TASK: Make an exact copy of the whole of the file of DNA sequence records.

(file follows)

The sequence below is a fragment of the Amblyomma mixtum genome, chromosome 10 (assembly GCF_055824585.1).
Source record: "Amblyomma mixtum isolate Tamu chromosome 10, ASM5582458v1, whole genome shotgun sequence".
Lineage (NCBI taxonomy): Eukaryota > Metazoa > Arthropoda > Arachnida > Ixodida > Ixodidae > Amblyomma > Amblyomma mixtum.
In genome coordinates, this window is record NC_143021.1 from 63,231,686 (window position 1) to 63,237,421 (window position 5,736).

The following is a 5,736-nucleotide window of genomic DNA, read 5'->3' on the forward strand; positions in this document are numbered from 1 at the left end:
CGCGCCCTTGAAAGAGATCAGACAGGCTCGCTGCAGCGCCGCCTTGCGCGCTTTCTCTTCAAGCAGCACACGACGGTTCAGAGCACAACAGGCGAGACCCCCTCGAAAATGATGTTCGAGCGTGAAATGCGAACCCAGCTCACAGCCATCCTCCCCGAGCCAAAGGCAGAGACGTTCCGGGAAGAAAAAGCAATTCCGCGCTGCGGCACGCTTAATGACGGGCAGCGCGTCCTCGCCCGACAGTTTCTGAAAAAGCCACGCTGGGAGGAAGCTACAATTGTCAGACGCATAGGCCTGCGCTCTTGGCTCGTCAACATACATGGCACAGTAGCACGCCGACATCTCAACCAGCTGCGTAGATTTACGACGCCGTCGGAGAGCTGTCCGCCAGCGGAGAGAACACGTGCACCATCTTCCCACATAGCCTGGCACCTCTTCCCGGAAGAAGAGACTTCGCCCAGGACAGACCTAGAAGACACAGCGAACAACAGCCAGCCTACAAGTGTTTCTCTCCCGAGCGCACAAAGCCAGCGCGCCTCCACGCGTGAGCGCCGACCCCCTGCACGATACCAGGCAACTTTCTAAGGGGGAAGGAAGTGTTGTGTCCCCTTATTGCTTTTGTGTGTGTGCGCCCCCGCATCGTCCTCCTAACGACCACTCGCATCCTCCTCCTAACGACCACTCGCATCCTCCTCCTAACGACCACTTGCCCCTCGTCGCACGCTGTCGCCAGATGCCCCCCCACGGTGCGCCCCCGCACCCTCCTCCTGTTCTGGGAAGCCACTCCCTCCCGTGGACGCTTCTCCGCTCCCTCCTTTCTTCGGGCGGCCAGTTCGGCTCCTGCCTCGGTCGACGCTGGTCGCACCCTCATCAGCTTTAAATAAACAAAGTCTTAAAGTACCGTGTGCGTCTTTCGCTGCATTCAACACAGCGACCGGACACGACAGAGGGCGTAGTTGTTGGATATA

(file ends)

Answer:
The sequence below is a fragment of the Amblyomma mixtum genome, chromosome 10 (assembly GCF_055824585.1).
Source record: "Amblyomma mixtum isolate Tamu chromosome 10, ASM5582458v1, whole genome shotgun sequence".
Lineage (NCBI taxonomy): Eukaryota > Metazoa > Arthropoda > Arachnida > Ixodida > Ixodidae > Amblyomma > Amblyomma mixtum.
In genome coordinates, this window is record NC_143021.1 from 63,231,686 (window position 1) to 63,237,421 (window position 5,736).

The following is a 5,736-nucleotide window of genomic DNA, read 5'->3' on the forward strand; positions in this document are numbered from 1 at the left end:
CGCGCCCTTGAAAGAGATCAGACAGGCTCGCTGCAGCGCCGCCTTGCGCGCTTTCTCTTCAAGCAGCACACGACGGTTCAGAGCACAACAGGCGAGACCCCCTCGAAAATGATGTTCGAGCGTGAAATGCGAACCCAGCTCACAGCCATCCTCCCCGAGCCAAAGGCAGAGACGTTCCGGGAAGAAAAAGCAATTCCGCGCTGCGGCACGCTTAATGACGGGCAGCGCGTCCTCGCCCGACAGTTTCTGAAAAAGCCACGCTGGGAGGAAGCTACAATTGTCAGACGCATAGGCCTGCGCTCTTGGCTCGTCAACATACATGGCACAGTAGCACGCCGACATCTCAACCAGCTGCGTAGATTTACGACGCCGTCGGAGAGCTGTCCGCCAGCGGAGAGAACACGTGCACCATCTTCCCACATAGCCTGGCACCTCTTCCCGGAAGAAGAGACTTCGCCCAGGACAGACCTAGAAGACACAGCGAACAACAGCCAGCCTACAAGTGTTTCTCTCCCGAGCGCACAAAGCCAGCGCGCCTCCACGCGTGAGCGCCGACCCCCTGCACGATACCAGGCAACTTTCTAAGGGGGAAGGAAGTGTTGTGTCCCCTTATTGCTTTTGTGTGTGTGCGCCCCCGCATCGTCCTCCTAACGACCACTCGCATCCTCCTCCTAACGACCACTCGCATCCTCCTCCTAACGACCACTTGCCCCTCGTCGCACGCTGTCGCCAGATGCCCCCCCACGGTGCGCCCCCGCACCCTCCTCCTGTTCTGGGAAGCCACTCCCTCCCGTGGACGCTTCTCCGCTCCCTCCTTTCTTCGGGCGGCCAGTTCGGCTCCTGCCTCGGTCGACGCTGGTCGCACCCTCATCAGCTTTAAATAAACAAAGTCTTAAAGTACCGTGTGCGTCTTTCGCTGCATTCAACACAGCGACCGGACACGACAGAGGGCGTAGTTGTTGGATATA